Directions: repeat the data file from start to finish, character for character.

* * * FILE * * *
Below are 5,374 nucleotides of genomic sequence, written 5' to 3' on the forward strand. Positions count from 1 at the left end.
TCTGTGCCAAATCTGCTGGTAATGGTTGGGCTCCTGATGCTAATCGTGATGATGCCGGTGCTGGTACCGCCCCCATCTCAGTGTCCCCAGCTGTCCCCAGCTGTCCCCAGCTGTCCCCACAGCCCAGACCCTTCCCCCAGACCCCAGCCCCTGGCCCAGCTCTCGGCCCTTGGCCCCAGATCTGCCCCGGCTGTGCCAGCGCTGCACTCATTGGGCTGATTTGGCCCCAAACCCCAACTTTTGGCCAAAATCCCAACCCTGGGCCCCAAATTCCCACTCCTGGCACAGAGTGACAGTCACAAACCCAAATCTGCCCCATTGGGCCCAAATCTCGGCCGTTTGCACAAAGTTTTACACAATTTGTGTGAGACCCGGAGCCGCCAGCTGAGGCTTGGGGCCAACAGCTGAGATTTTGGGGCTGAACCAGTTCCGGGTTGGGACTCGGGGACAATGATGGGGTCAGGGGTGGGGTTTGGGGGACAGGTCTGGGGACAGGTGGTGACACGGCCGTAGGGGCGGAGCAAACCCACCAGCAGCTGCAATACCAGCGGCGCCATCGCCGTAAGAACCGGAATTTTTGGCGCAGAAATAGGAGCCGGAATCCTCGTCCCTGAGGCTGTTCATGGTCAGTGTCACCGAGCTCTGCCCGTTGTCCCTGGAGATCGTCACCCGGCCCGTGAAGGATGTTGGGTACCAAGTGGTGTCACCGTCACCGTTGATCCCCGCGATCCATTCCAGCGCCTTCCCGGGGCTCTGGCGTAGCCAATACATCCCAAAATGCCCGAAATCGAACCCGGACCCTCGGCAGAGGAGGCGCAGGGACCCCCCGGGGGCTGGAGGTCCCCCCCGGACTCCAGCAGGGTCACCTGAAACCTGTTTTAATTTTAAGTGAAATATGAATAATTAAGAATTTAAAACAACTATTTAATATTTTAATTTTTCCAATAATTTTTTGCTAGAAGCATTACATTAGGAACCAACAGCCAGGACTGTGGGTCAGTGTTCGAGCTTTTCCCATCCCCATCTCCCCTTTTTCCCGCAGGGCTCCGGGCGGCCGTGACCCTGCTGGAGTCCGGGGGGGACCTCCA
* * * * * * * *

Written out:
Below are 5,374 nucleotides of genomic sequence, written 5' to 3' on the forward strand. Positions count from 1 at the left end.
TCTGTGCCAAATCTGCTGGTAATGGTTGGGCTCCTGATGCTAATCGTGATGATGCCGGTGCTGGTACCGCCCCCATCTCAGTGTCCCCAGCTGTCCCCAGCTGTCCCCAGCTGTCCCCACAGCCCAGACCCTTCCCCCAGACCCCAGCCCCTGGCCCAGCTCTCGGCCCTTGGCCCCAGATCTGCCCCGGCTGTGCCAGCGCTGCACTCATTGGGCTGATTTGGCCCCAAACCCCAACTTTTGGCCAAAATCCCAACCCTGGGCCCCAAATTCCCACTCCTGGCACAGAGTGACAGTCACAAACCCAAATCTGCCCCATTGGGCCCAAATCTCGGCCGTTTGCACAAAGTTTTACACAATTTGTGTGAGACCCGGAGCCGCCAGCTGAGGCTTGGGGCCAACAGCTGAGATTTTGGGGCTGAACCAGTTCCGGGTTGGGACTCGGGGACAATGATGGGGTCAGGGGTGGGGTTTGGGGGACAGGTCTGGGGACAGGTGGTGACACGGCCGTAGGGGCGGAGCAAACCCACCAGCAGCTGCAATACCAGCGGCGCCATCGCCGTAAGAACCGGAATTTTTGGCGCAGAAATAGGAGCCGGAATCCTCGTCCCTGAGGCTGTTCATGGTCAGTGTCACCGAGCTCTGCCCGTTGTCCCTGGAGATCGTCACCCGGCCCGTGAAGGATGTTGGGTACCAAGTGGTGTCACCGTCACCGTTGATCCCCGCGATCCATTCCAGCGCCTTCCCGGGGCTCTGGCGTAGCCAATACATCCCAAAATGCCCGAAATCGAACCCGGACCCTCGGCAGAGGAGGCGCAGGGACCCCCCGGGGGCTGGAGGTCCCCCCCGGACTCCAGCAGGGTCACCTGAAACCTGTTTTAATTTTAAGTGAAATATGAATAATTAAGAATTTAAAACAACTATTTAATATTTTAATTTTTCCAATAATTTTTTGCTAGAAGCATTACATTAGGAACCAACAGCCAGGACTGTGGGTCAGTGTTCGAGCTTTTCCCATCCCCATCTCCCCTTTTTCCCGCAGGGCTCCGGGCGGCCGTGACCCTGCTGGAGTCCGGGGGGGACCTCCA